Wednesday 10 June 2009


Tsuyu (the rainy season) has arrived here in Japan and man it’s pouring down in Kyushu. The humid weather has arrived and the heat is rising fast… Actually I’m loving it as always! Needless to say, my junbi-undo (warm-up/preparatory exercise) time has been halved. Here’s my latest training routine, which I began yesterday. All the best from Nippon! - André

Kihon: My kihon training has gone full circle, so I’m finally back to what really matters the most, the core fundamental techniques. These foundational techniques are those which make up the majority of the standard Shotokan syllabus, and are what I always find, the most challenging. They include: (1) Oi zuki; (2) Gyaku zuki; (3) Mae geri; (4) Mawashi geri; (5) Ushiro geri; (6) Yoko keage; (7) Yoko kekomi; (8) Gedan barai; (9) Jodan age uke; (10) Chudan soto ude uke; (11) Chudan uchi ude uke; and (12) Chudan shuto uke. Combination-wise my focus is on nothing more than the basic ukewaza followed by reverse punches, and some other ‘typical’ two/three movement renzokuwaza (such as mae geri kara oi zuki, mae geri kara mawashi geri, sanbon ren zuki etcetera). Of particular importance to me at present, is full (proper) koshi no kaiten at all times. To be totally frank, I can never get past ‘simple matters’ in my karate, well at least not for long... But I’ve come to the realization, this is ‘this is what kihon is’, and this is why “karatedo begins and ends with kihon”.

How I’m practicing my kihon routine: Presently I’m treating my kihon-keiko like weight-training. On days one, three and five I focus on tewaza (ukewaza and tsukiwaza), and on days two, four, and six, I’m focused on ashiwaza (keriwaza). To supplement this practice I’m doing relevant calisthenics to strengthen my techniques i.e. – plyometric and hand stand pushups for my hand-attacks/blocks, and a variety of squats and tobi-keriwaza (jump kicks) for my leg attacks. On all six days I work on kihon-tachikata (basic stances), shisei (posture), and unsoku/ashi-hakobi (footwork/leg movements). I’m taking Sunday’s off from isolating my fundamentals and concentrating 100% on kata.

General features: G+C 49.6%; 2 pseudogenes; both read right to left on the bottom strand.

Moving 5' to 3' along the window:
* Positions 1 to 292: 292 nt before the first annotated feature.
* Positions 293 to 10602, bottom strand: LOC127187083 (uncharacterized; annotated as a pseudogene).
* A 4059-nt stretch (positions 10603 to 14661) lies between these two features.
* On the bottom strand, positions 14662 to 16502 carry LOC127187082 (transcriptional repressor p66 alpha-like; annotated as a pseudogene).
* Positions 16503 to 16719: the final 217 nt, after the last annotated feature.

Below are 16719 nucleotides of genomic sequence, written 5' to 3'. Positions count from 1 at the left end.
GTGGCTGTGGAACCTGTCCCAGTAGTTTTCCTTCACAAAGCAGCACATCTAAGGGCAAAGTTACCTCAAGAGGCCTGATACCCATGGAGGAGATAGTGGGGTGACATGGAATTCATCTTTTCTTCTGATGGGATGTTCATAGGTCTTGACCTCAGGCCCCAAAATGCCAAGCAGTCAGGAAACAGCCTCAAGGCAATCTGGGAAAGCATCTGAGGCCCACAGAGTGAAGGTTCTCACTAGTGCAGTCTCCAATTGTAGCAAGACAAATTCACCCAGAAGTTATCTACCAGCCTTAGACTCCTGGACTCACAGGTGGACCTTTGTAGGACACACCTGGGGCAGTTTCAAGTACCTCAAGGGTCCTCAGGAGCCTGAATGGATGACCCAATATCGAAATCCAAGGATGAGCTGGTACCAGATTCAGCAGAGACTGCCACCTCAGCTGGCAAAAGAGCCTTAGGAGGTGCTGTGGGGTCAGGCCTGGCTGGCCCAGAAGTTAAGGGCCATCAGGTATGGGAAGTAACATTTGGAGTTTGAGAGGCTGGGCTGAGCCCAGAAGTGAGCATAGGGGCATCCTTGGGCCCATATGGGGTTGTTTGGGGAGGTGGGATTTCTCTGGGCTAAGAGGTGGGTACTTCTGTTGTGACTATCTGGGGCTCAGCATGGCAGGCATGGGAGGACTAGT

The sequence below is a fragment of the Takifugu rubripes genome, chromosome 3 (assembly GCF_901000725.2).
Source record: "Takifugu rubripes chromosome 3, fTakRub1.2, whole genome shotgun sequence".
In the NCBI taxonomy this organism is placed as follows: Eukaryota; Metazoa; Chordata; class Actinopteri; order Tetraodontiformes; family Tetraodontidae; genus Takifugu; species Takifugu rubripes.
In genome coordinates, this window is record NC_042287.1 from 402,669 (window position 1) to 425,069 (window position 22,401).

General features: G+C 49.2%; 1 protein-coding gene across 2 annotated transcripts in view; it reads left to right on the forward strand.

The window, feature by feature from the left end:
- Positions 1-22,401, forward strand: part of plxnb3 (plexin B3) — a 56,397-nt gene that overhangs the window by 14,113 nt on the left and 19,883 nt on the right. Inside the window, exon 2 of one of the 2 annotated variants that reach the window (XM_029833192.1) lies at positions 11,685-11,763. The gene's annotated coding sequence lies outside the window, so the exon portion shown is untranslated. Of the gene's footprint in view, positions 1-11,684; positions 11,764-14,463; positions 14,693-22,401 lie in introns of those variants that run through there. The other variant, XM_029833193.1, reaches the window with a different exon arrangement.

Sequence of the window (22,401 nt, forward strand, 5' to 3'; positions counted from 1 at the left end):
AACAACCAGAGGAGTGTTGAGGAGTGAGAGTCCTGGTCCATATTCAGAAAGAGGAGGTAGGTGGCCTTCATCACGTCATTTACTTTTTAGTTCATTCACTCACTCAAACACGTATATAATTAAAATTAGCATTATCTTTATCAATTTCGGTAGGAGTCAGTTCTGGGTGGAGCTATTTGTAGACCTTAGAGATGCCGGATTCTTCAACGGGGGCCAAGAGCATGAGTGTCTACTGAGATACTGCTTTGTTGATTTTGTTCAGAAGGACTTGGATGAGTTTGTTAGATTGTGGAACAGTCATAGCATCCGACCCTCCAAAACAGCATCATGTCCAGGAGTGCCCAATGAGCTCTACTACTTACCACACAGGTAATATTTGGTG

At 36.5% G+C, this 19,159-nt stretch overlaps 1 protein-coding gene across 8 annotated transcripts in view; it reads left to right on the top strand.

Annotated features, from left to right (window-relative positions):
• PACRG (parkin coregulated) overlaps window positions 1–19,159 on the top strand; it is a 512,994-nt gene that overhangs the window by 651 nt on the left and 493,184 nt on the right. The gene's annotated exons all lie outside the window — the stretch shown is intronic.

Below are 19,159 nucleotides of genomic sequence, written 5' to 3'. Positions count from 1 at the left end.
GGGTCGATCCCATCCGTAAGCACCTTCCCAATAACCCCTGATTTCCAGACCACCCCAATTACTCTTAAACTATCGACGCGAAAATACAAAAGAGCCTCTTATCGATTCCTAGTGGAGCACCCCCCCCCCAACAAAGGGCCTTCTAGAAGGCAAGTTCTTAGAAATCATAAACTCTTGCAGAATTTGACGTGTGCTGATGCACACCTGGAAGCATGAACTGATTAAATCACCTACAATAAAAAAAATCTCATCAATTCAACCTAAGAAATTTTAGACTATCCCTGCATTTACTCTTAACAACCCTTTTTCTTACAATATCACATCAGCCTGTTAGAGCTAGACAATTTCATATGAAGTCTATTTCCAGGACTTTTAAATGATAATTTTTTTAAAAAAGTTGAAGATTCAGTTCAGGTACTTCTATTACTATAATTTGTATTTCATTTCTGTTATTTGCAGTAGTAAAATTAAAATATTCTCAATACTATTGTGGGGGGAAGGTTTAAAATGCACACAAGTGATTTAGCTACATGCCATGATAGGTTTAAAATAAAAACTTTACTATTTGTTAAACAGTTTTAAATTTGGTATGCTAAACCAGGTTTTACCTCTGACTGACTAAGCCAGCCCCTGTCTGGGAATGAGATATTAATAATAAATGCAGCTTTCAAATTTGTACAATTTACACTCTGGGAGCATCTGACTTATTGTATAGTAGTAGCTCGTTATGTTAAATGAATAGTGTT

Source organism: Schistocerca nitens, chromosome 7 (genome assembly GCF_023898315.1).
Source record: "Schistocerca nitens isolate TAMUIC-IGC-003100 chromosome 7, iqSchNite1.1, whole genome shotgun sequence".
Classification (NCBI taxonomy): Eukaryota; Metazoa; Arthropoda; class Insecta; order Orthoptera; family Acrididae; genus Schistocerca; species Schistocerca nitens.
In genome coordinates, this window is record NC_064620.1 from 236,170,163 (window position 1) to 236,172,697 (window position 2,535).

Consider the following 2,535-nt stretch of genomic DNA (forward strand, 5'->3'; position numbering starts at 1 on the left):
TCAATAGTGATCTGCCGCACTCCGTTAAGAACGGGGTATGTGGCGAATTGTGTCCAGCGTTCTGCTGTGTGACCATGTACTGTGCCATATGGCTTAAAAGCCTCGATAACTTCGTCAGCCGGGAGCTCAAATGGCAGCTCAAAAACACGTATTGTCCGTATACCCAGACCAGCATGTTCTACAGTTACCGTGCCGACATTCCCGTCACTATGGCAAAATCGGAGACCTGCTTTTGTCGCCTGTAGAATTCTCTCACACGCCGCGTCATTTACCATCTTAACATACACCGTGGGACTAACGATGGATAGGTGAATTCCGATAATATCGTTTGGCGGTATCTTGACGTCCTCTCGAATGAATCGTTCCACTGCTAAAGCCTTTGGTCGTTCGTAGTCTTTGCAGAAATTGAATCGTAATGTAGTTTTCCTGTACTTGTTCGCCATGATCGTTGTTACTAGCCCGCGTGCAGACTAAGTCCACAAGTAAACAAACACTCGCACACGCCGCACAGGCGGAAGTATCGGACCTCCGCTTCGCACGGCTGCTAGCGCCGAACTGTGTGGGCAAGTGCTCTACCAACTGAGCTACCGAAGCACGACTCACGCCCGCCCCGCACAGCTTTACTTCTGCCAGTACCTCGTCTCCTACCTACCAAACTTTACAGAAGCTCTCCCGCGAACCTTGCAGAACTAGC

Kata: I want to have four Shotokan forms, which I can seriously call tokui (favourite/specialized) kata, however, at present, I only have three, Jion, Empi and Unsu. I’m trying to choose from Gankaku, Kanku-Sho, Bassai-Sho, Sochin, Nijushiho, Gojushiho-Dai and Gojushiho-Sho but are admittedly still undecided. I know that if any of my former longtime students (or my mum back in New Zealand) read this, they will laugh, as over the years they have seen me go through 'big phases (usually several) with all of the Shotokan-ryu kata', but I’m sure this is the same story for all karate-do instructors. In addition to the standard Shotokan kata I’m currently working on, I'm also practicing the Asai-ryuha kata ‘Hakkaishu’. However, as opposed to being a tokui-kata, I’ve been using this as a 'tool' to monitor my junansei (softness). I find that practicing Sensei’s kata “creatively keeps me aware” of my power, and therefore, allows me to optimize it for maximum effect… As I’ve stated many times before, Asai Sensei’s advanced formal exercises are directly for jissen-kumite (actual-fighting).

Kumite: Ippon kumite is dominating my self-training at present, both kihon ippon and jiyu ippon kumite. However, at the dojo I’ve mainly been doing jiyu-kumite as that has been required of me. Regardless, my personal target has been to tune up my one-step sparring. I won’t go into too much depth here, except to say that my kihon ippon kumite is focused on koshi no kaiten (consistent with my kihon-keiko); and my jiyu ippon kumite simply adds tai sabaki and extreme tai no shinshuku to the equation. In both sparring drills I’m trying to retain precise technical form, and have optimal maai to achieve ichigeki-hissho.

I’d like to leave you with some words of wisdom. “Whether kihon, kata or kumite one must harmoniously apply the maximum torque, and maximum propulsion of the body. Anything less, is nothing more than rehearsing a bad habit”.
© André Bertel, Japan (2009).

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